For my little sister on her wedding day:
Two years after getting married myself, I’ve realized that marriage is not what I expected.
Sure, there are good times in store for you and Evan. The first few weeks after I got married were some of the best weeks of my life.
But then, time rolled on.
And within months, Joseph and I were at each other’s throats.
Now, should this same thing happen to you, and you find yourself worried that you’ve bitten off more than you can chew, please know that it is all part of the plan. Choosing to get married is essentially signing up for an inevitable can of worms—the best kind and the worst kind.
Here are a few observations to take with you:
1. A marriage isn’t made just by what is happening here, today.
A marriage is made every time you have a disagreement, and then resolve it. It is made every time you feel irritation with each other, and let it give way to acceptance and love again. A marriage is made over pancake breakfasts and pumpkin picking, but also over hurt feelings, disappointed expectations, and flares of anger.
Don’t avoid these darker times, for it’s in pushing on through these challenges and coming through to the other side that will truly make your marriage.
2. The real point of standing in front of all of us today to say your vows is not to wear the dress and have a party, but to put us on notice—as your community—that you are embarking on a challenging and exhilarating lifelong process.
Don’t be afraid to call on us for the support that will be essential to thriving in this endeavor.
Remember, admitting to turmoil in your relationship is never an admission of failure; it is the sure sign of a love that is deepening, growing, and becoming stronger. Intentionally allowing it to happen is a sign of your maturity. We want to both celebrate this with you and prop you up for any leg of the journey that may feel intense.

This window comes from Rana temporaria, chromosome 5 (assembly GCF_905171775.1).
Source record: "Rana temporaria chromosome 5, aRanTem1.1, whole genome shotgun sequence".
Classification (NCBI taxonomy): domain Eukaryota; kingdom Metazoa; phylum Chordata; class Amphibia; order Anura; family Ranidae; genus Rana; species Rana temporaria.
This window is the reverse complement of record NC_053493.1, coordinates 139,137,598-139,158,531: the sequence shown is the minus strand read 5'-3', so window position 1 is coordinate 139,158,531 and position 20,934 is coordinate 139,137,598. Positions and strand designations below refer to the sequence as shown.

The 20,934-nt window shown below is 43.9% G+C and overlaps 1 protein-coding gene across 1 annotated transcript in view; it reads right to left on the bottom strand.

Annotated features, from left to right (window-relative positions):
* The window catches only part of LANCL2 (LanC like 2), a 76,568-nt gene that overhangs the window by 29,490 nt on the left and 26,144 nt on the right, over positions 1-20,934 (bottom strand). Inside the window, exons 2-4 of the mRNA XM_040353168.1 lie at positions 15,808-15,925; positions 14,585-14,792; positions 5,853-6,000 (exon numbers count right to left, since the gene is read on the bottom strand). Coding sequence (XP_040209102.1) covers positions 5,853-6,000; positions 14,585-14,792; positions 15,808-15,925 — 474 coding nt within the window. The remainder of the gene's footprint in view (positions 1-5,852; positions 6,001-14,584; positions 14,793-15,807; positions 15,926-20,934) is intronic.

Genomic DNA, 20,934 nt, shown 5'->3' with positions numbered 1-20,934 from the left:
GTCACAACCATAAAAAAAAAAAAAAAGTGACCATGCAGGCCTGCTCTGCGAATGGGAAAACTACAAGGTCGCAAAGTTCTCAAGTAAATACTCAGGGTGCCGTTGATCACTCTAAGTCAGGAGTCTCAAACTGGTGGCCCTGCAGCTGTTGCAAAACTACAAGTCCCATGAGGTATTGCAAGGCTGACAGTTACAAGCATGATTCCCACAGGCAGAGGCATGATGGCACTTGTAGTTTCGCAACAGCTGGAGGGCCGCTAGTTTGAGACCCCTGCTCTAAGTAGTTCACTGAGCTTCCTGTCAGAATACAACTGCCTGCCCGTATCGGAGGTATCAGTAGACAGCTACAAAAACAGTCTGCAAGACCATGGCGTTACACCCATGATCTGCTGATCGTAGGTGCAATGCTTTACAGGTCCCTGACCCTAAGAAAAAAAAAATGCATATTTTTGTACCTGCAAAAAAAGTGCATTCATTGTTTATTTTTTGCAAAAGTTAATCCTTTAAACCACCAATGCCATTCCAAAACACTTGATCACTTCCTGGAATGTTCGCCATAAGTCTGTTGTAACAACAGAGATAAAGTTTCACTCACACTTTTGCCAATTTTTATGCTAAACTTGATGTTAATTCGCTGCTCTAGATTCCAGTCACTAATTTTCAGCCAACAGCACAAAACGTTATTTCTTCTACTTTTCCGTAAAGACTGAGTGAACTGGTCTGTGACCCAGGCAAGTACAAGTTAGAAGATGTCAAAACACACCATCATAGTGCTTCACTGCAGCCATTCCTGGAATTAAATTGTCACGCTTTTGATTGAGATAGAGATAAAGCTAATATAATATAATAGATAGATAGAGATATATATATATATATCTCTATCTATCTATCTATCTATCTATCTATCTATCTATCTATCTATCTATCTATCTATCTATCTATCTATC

3. Sometimes, the only thing that will save the day is a sense of humor.
If you can find a way to see each other with good humor, if you can open up a space for laughter in the most unlikely times, you will always find your way to seeing each other with compassion. Sometimes, it feels like you’re stuck, and that it would be better if you were to cut ties completely. But if you can find a way to laugh at the inanity of it all, you’ll find your way back to love. You will get to the place where arguments can dissolve into giggles, as the depth of your connection sees you through all challenges.
4. The point of getting married is not only to share the joys, but to bear with one another as you both deepen and grow into the people you are meant to be.
I’ve enjoyed learning the story of Dolly Copp, one of the first European women to settle in the White Mountains in New Hampshire. She was married to her husband Hayes Copp for five decades before choosing to move in with her sister in Virginia and quietly lived out the rest of her days there. At the campground named after her in New Hampshire, there’s a plaque with her famous phrase, “Fifty years is long enough to live with any man.”
Joseph and I sometimes joke that we will be saying this about each other someday, but I know, deep down, that we can work for a better ending to our story.
This great feat will require not only strength and courage, but also gentleness. It requires not only mettle and grit, but also softness. It requires becoming increasingly more vulnerable and open with one another, and continuously letting go of the ways you’ve held back. This will bring your greatest joys and will require your greatest growth.
Everything in me tells me that although the path will be rough at times, we can do this.
We want to stand with you and Evan in 50 years, when you grasp each other’s hands just a little more tightly, and say not that you’ve had enough, but that it hasn’t yet been enough.
Author: Bethany Vaccaro
Image: Author’s Own
Editor: Catherine Monkman
Copy Editor: Kenni Linden
Social Editor: Kenni Linden